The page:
Salvador Dalí’s Alice in Wonderland illustrations were published in an extraordinary new edition of the classic. Princeton University Press released a new edition to celebrate the 150th anniversary of Lewis Carroll’s iconic novel, which the public has rarely seen.
It is a reprint of a copy that had a small publishing run. As a result, very few readers have gotten their hands on it. Some of the copies were for the artist’s studio; others were found in auction lots. The book was sold in the 1960s.
Random House commissioned Salvador Dalí to illustrate the fantastic story of Alice. The publisher saw the perfect combination between Dalí’s work and Carroll’s story.
The end result was simply incredible; a splurge of colors, textures and images of the most surreal kind. Additionally, the artist signed each of the pieces as a perk.
On the whole, 12 heliogravures made up the body of this collection.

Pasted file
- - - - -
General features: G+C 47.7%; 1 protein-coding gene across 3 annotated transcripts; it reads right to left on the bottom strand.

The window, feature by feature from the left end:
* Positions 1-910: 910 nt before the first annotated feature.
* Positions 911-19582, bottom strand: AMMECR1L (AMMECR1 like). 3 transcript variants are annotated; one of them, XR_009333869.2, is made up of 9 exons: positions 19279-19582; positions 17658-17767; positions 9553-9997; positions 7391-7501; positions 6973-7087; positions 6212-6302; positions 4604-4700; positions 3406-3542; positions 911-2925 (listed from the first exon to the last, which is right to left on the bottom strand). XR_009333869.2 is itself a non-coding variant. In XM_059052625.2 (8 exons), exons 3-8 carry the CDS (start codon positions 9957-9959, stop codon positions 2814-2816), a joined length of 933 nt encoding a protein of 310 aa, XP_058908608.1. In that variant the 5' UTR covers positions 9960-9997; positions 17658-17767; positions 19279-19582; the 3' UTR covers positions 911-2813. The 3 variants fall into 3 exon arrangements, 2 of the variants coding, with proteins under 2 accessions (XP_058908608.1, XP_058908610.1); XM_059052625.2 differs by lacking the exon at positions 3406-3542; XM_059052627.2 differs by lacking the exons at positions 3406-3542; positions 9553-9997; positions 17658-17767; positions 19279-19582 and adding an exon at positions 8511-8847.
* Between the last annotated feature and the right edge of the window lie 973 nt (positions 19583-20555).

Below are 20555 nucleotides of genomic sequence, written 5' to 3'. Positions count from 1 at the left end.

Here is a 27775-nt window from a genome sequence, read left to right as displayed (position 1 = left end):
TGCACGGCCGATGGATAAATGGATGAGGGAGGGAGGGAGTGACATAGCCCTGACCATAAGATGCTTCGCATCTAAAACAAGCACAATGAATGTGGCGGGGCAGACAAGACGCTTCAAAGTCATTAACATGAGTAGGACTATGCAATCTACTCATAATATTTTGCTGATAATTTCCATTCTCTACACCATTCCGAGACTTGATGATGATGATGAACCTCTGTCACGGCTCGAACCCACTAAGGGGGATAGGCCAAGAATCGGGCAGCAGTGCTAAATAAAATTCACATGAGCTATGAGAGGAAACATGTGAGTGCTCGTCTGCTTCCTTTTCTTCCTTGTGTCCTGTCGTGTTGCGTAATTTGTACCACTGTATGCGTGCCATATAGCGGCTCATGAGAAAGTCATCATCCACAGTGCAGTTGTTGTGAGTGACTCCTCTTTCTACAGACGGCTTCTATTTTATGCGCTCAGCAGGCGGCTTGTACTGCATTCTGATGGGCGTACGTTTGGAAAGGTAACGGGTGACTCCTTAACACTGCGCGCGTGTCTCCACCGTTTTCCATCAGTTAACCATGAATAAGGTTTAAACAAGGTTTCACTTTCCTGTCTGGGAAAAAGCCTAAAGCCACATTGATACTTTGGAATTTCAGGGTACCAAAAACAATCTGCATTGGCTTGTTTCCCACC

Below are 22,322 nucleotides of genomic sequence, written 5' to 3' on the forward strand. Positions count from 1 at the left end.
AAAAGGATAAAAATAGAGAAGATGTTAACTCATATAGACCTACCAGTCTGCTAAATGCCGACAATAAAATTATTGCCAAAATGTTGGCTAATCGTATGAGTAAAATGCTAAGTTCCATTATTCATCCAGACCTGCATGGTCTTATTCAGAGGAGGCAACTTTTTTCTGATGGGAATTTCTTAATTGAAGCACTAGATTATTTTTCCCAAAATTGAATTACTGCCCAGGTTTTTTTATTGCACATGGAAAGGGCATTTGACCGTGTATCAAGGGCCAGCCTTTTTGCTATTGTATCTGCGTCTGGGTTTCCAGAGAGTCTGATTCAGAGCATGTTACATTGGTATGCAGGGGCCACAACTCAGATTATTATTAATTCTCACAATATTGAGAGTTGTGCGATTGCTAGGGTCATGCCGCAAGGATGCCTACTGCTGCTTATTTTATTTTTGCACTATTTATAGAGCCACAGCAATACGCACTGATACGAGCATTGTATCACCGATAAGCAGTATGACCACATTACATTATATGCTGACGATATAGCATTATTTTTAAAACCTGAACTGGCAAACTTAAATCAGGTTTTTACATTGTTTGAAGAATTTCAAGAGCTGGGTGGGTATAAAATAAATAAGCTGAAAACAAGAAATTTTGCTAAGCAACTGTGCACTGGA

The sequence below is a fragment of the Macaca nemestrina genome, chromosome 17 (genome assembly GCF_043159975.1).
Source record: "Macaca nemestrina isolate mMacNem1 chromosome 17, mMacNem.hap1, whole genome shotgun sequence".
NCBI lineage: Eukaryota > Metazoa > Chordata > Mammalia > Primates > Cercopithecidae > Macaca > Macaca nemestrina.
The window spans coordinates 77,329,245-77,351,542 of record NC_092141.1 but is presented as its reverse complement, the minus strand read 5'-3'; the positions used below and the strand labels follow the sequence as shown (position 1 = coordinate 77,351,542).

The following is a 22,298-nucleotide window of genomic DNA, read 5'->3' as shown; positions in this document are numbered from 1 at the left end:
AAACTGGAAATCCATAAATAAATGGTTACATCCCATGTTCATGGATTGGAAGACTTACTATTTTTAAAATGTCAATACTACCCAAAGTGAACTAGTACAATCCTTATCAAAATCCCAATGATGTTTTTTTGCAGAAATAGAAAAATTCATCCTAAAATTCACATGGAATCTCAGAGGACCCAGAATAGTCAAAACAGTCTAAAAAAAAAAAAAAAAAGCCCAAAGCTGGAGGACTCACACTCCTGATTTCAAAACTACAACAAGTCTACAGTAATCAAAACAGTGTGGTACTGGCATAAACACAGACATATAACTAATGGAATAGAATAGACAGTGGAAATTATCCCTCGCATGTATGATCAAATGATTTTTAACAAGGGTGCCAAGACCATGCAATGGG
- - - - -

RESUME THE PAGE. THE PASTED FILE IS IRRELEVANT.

Furthermore, each edition had a different cover; each chapter was represented by an illustration. The new publication begins with a text by Marcos Burstein, president of the Lewis Carroll Society of North America.
In it, Burstein explains the connection between Dali and Carroll’s work. In short, these two men truly possessed a visionary mind capable of creating fantasy worlds.
Lastly, the book also includes Thomas Banchoff’s research on the maths found in Dalí’s works and illustrations. Consequently, a book with great aesthetic and literary value; totally worth acquiring to be part of your personal library.
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